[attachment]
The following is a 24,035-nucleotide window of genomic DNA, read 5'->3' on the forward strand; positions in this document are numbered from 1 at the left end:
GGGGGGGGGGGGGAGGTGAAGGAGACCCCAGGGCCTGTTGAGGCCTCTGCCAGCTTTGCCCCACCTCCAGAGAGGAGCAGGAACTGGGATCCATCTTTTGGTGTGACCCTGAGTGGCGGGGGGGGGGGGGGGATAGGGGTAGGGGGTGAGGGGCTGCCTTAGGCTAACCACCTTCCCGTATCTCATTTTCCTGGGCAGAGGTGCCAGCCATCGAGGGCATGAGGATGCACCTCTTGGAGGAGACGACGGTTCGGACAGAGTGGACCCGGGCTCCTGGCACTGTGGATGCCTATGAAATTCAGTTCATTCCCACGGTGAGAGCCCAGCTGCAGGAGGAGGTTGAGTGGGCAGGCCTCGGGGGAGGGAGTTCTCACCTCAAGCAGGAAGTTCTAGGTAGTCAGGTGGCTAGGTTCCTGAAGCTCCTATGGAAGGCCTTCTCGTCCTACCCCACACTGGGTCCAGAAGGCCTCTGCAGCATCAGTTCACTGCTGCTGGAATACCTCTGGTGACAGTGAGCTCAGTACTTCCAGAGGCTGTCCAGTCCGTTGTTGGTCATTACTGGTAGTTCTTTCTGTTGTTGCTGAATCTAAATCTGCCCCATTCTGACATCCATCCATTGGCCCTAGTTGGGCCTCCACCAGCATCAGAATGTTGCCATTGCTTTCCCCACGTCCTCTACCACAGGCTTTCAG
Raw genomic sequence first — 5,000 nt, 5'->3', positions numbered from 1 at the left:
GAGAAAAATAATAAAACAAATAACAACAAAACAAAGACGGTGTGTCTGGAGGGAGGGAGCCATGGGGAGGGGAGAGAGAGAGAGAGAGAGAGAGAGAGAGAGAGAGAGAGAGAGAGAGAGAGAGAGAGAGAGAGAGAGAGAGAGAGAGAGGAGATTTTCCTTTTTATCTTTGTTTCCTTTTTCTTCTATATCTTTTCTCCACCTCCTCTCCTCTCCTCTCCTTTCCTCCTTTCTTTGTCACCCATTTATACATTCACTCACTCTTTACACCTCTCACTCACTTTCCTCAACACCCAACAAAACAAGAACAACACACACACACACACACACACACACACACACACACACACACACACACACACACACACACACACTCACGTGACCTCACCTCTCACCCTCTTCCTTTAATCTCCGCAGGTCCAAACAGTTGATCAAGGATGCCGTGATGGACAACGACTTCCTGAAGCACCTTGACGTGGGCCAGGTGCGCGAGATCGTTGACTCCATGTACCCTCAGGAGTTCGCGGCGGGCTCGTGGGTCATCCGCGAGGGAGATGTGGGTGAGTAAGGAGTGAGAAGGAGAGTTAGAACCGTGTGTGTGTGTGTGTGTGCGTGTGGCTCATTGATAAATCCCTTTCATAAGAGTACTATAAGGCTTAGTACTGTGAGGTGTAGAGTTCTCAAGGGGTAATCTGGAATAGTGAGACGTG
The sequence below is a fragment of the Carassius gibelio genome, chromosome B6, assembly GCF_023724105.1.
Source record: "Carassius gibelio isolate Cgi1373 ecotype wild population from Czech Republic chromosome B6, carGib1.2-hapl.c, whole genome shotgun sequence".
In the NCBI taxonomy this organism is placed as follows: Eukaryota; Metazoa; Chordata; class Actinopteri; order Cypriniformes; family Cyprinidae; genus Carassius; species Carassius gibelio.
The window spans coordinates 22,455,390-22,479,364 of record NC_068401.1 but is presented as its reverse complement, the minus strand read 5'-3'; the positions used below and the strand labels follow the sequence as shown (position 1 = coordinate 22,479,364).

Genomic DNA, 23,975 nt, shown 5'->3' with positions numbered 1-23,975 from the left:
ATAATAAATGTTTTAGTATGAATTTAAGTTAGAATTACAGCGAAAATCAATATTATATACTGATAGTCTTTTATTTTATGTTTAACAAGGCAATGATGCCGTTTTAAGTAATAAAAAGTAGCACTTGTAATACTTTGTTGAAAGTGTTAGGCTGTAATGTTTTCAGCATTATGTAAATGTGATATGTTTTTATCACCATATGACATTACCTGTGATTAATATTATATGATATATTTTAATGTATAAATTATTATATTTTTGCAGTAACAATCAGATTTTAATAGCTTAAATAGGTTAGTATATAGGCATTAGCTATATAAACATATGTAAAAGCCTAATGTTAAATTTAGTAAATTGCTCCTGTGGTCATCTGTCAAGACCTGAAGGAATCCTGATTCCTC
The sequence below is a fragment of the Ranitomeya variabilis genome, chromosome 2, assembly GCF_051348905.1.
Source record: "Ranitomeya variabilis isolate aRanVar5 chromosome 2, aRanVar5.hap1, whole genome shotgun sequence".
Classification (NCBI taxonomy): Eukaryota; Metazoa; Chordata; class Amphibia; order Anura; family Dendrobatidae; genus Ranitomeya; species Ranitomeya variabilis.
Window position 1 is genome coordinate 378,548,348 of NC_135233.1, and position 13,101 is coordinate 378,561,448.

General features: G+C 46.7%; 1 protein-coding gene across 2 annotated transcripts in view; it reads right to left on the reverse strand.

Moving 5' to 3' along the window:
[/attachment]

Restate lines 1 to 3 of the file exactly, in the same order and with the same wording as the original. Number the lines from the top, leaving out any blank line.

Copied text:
The following is a 24,035-nucleotide window of genomic DNA, read 5'->3' on the forward strand; positions in this document are numbered from 1 at the left end:
GGGGGGGGGGGGGAGGTGAAGGAGACCCCAGGGCCTGTTGAGGCCTCTGCCAGCTTTGCCCCACCTCCAGAGAGGAGCAGGAACTGGGATCCATCTTTTGGTGTGACCCTGAGTGGCGGGGGGGGGGGGGGGATAGGGGTAGGGGGTGAGGGGCTGCCTTAGGCTAACCACCTTCCCGTATCTCATTTTCCTGGGCAGAGGTGCCAGCCATCGAGGGCATGAGGATGCACCTCTTGGAGGAGACGACGGTTCGGACAGAGTGGACCCGGGCTCCTGGCACTGTGGATGCCTATGAAATTCAGTTCATTCCCACGGTGAGAGCCCAGCTGCAGGAGGAGGTTGAGTGGGCAGGCCTCGGGGGAGGGAGTTCTCACCTCAAGCAGGAAGTTCTAGGTAGTCAGGTGGCTAGGTTCCTGAAGCTCCTATGGAAGGCCTTCTCGTCCTACCCCACACTGGGTCCAGAAGGCCTCTGCAGCATCAGTTCACTGCTGCTGGAATACCTCTGGTGACAGTGAGCTCAGTACTTCCAGAGGCTGTCCAGTCCGTTGTTGGTCATTACTGGTAGTTCTTTCTGTTGTTGCTGAATCTAAATCTGCCCCATTCTGACATCCATCCATTGGCCCTAGTTGGGCCTCCACCAGCATCAGAATGTTGCCATTGCTTTCCCCACGTCCTCTACCACAGGCTTTCAG
Raw genomic sequence first — 5,000 nt, 5'->3', positions numbered from 1 at the left: